Tim Dartington trained as a social scientist and group relations consultant at the Tavistock Instituute in the 1970s. He was a founder member and deputy chair of the Social Systems Group there, working with Eric Miller, Isabel Menzies, Gordon Lawrence and others to develop and apply a systems psychodynamic approach to the understanding of groups and organizations. He worked with Isabel on a major action research project to look at the psychological needs of children in hospital. He has continued to work with health and social care agencies and with not-for-profit organizations, and is writing about systems of care around vulnerable people in society. Tim has been Director of the ‘Leicester’ Conferences on Authority, Leadership and Organisation. He is a Member of OPUS – an Organisation for Promoting Understanding of Society, and ISPSO – The International Society for the Psycho-analytic Study of Organisations.’
Working with emotions and creativity in schools
Jonathan Wood with Stephen Fischbacher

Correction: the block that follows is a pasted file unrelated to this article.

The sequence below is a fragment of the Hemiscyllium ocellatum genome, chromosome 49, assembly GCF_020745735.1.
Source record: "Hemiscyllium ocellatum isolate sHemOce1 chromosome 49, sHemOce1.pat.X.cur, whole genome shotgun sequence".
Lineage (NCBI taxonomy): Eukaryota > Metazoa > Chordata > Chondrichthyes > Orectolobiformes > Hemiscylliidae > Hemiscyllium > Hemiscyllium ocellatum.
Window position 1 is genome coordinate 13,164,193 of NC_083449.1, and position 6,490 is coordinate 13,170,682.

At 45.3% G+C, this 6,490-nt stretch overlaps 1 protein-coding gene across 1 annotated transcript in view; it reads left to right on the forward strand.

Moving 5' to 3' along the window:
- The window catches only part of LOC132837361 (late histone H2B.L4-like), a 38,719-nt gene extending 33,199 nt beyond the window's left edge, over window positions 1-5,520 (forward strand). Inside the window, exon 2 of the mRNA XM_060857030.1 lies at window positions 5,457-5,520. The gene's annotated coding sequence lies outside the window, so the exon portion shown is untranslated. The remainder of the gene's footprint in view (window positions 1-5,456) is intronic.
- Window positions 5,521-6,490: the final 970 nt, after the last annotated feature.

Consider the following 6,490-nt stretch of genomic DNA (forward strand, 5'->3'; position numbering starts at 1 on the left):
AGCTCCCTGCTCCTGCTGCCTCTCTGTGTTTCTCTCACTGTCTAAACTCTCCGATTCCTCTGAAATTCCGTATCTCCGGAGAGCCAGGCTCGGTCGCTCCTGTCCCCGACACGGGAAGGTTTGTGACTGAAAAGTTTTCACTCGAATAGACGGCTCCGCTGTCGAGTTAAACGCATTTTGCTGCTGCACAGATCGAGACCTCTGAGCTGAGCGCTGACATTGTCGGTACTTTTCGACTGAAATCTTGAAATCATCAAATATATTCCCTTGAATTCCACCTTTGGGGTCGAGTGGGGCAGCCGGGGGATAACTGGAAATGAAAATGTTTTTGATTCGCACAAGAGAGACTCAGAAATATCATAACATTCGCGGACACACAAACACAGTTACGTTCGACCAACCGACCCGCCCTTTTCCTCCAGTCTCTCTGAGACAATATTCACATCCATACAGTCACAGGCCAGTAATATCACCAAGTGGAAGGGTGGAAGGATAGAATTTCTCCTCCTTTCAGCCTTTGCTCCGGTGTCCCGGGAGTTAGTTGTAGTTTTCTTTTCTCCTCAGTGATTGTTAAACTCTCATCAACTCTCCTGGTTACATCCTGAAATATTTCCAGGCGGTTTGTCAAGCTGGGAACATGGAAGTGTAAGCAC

No recording available.
A key aim of the Sutherland Trust is to find new and inspiring ways of translating psychodynamic thinking to a wider audience in ways that are meaningful to how we live our lives now. Here, we bring into focus the important efforts that are being made in schools to find child-centred, creative ways of working which recognise and value young people’s emotional well being. How can psychodynamic thinking help us tackle the difficult issues that children and young people, their teachers and their families face every day? Are we offering enough to help create and sustain confident individuals with the capacity to learn?
Jonathan Wood the Hub Manager of The Place 2 Be, now bringing counselling into ten Edinburgh schools offers his experience of working with the private world of the child in a school setting. Stephen Fischbacher, the founder of Fischy Music, now in its tenth year, shows us in words and music, his creative approach to bringing emotional awareness and well-being into the community of the school.
Adam Phillips
On Guesswork and Translation with Judith Fewell
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A key aim of the Sutherland Trust is to find new and inspiring ways of translating psychodynamic thinking to a wider audience in ways that are meaningful to the way we live our lives now. Adam Phillips made a welcome return to Edinburgh to talk with Judith Fewell about the contribution he has played in making psychoanalytic thinking available to others through his own published work, his practice as a psychoanalyst and his recent experience as General Editor of new Penguin Modern Classics Freud translations.